261 Commonwealth was designed by Shaw and Shaw, architects, and built in 1880-1881 by Vinal & Dodge, builders, as the home of banker Walter Hunnewell and his wife, Jane Appleton (Peele) Hunnewell. They had lived at 303 Dartmouth during the 1880-1881 winter season. They also maintained a home in Wellesley.
Walter Hunnewell is shown as the owner of 261 Commonwealth on the original building permit application, dated September 9, 1880 (his brother, Arthur Hunnewell, was the original name shown, but then crossed off and Walter Hunnewell written in). He also is shown as the owner on the 1883, 1888, 1898, 1908, and 1917 Bromley maps.
Jane Hunnewell died in September of 1893. Walter Hunnewell continued to live at 261 Commonwealth.
During the 1899-1900 and 1900-1901 winter seasons he was living at 130 Beacon with his father, Horatio Hollis Hunnewell, a widower. 261 Commonwealth was not listed in the 1900-1901 Blue Books.
After his death, 261 Commonwealth was the home of his unmarried children, Francis Welles Hunnewell, Louisa Hunnewell, and Arnold Welles Hunnewell.
Arnold Hunnewell, a banker, lived there until his marriage in March of 1922 to Mary Copley Amory, after which they moved to 179 Beacon. They also maintained a home in Wellesley. They moved back to 261 Commonwealth, to live with his brother and sister, during the 1925-1926 winter season; they had lived at 7 Fairfield during the previous season. They continued to live at 261 Commonwealth during the 1926-1927 season, after which they moved to 129 Commonwealth.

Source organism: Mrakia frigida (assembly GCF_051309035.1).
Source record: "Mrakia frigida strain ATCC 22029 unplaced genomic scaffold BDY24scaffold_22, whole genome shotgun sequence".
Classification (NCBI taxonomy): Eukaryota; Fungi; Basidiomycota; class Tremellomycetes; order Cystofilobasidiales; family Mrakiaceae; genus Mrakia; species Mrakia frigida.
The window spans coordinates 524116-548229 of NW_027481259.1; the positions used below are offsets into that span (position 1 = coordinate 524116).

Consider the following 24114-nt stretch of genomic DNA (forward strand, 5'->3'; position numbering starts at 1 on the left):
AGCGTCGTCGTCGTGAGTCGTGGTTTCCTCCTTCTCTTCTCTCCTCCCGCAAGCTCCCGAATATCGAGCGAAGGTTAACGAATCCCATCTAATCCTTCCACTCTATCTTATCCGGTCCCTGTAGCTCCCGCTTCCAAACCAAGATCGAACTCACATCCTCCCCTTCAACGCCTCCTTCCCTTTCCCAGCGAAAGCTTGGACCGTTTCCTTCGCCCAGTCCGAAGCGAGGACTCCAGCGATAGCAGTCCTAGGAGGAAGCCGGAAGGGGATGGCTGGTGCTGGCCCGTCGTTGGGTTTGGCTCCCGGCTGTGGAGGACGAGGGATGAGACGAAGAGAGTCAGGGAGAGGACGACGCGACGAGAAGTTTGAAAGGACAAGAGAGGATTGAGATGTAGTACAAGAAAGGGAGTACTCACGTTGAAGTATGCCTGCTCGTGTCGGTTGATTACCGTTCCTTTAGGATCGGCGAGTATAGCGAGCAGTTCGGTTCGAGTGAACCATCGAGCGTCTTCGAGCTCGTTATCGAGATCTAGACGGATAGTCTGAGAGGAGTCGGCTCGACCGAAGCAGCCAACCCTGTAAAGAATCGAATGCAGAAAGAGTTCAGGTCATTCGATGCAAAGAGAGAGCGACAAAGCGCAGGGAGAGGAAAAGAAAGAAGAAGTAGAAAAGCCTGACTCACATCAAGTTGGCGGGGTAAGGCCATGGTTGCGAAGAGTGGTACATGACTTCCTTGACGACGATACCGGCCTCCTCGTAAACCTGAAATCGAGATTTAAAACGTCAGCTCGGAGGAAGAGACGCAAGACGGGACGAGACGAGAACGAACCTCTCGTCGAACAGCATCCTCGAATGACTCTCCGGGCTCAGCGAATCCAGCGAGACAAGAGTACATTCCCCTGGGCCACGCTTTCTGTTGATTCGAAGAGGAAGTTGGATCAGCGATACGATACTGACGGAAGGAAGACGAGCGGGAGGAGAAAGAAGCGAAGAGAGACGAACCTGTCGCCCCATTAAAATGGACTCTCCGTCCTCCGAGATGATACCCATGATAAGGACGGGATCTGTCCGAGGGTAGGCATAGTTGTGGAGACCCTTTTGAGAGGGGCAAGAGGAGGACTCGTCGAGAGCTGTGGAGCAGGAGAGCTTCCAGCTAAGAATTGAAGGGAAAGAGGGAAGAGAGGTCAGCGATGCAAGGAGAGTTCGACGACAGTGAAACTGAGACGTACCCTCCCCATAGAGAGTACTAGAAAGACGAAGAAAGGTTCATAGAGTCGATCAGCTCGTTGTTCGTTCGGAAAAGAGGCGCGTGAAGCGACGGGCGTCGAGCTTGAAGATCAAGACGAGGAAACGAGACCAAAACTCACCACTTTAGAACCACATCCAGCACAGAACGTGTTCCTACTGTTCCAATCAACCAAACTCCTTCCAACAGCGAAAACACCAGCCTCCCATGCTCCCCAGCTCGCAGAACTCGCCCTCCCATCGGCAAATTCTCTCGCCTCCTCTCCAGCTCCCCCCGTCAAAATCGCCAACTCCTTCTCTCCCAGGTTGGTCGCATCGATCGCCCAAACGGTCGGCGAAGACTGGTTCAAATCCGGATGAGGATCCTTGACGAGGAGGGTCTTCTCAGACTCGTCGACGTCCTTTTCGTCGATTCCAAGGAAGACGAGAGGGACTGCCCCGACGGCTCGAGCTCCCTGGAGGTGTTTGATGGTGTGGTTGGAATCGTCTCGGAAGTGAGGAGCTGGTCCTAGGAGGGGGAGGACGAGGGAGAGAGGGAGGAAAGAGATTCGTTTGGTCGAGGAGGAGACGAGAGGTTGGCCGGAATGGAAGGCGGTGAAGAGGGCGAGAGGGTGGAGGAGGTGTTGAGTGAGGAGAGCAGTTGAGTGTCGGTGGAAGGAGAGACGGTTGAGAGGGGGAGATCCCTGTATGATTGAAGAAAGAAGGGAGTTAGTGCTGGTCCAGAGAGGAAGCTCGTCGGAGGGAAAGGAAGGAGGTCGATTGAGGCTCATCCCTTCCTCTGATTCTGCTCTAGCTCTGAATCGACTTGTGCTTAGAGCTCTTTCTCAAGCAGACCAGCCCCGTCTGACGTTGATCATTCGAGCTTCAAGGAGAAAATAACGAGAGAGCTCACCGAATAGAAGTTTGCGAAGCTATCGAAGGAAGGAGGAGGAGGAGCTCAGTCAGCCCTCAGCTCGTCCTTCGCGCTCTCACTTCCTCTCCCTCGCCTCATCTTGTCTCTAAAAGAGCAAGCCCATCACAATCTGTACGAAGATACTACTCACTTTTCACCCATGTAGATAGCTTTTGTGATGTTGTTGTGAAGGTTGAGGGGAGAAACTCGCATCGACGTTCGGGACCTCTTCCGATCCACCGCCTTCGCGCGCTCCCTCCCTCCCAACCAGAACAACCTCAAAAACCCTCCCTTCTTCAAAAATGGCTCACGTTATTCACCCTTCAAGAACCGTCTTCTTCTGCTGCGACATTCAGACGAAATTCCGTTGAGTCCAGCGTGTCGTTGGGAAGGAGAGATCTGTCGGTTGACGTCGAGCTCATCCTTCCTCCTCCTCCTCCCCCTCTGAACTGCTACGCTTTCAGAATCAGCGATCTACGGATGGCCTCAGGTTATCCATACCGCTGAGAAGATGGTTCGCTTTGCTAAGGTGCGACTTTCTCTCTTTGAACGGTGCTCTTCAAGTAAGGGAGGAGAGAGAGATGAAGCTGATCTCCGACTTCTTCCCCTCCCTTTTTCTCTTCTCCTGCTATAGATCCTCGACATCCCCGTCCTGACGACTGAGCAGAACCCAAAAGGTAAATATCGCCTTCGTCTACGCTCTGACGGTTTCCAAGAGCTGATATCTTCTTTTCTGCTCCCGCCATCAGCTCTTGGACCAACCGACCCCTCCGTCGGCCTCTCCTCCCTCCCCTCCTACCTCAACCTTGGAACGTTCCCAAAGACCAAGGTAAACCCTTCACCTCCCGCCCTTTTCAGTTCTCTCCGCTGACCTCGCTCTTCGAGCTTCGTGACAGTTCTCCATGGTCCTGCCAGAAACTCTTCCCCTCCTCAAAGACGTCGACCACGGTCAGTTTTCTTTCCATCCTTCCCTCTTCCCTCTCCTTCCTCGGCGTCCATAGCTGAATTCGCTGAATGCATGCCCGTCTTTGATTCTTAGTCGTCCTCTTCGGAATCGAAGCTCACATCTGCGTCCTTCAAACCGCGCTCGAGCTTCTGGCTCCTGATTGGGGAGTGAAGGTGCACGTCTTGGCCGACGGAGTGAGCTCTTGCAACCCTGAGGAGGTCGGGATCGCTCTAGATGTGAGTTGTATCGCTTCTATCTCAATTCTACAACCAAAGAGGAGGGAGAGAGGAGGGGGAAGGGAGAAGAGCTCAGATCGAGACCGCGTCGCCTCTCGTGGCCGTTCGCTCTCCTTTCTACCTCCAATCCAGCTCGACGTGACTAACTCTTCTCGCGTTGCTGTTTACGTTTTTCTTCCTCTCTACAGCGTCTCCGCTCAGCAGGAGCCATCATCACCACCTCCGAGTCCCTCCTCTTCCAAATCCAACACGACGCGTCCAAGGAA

Francis Hunnewell, who was Secretary to the Corporation of Harvard University, and his sister, Louisa, continued to live at 261 Commonwealth until about 1937, when they made Wellesley their year-round home. Francis W. and Louisa Hunnewell are shown as the owners on the 1928 and 1938 Bromley maps, and were the assessed owners through 1944.
261 Commonwealth was shown as vacant in the 1938-1945 City Directories.
In late 1944, 261 Commonwealth was acquired from the Hunnewell family by Fred L. Arata, a retail liquor dealer and real estate investor. The transaction was reported in the Boston Globe on December 24, 1944. He and his wife, Annette Flossie (Crovo) Boggiano Arata, lived in Brighton. In November of 1944, he applied for (and subsequently received) permission to convert the property from a single-family dwelling into ten apartments (including the janitor’s suite in the basement).
By 1968, 261 Commonwealth was owned by Eliot Convisor, trustee of the Cabot Realty Trust. By the mid-1960s, the number of apartments (as indicated in the Boston City Directories) had been increased from ten to eleven.
The property changed hands and in May of 1978 was purchased by Kevin O’Reilly, trustee of the O’Hara Trust for Real Estate. In October of 1978, he filed for (and subsequently received) permission to legalize the occupancy as eleven apartments. And in December of 1978, he converted the property into eleven condominium units, the 261 Commonwealth Condominium.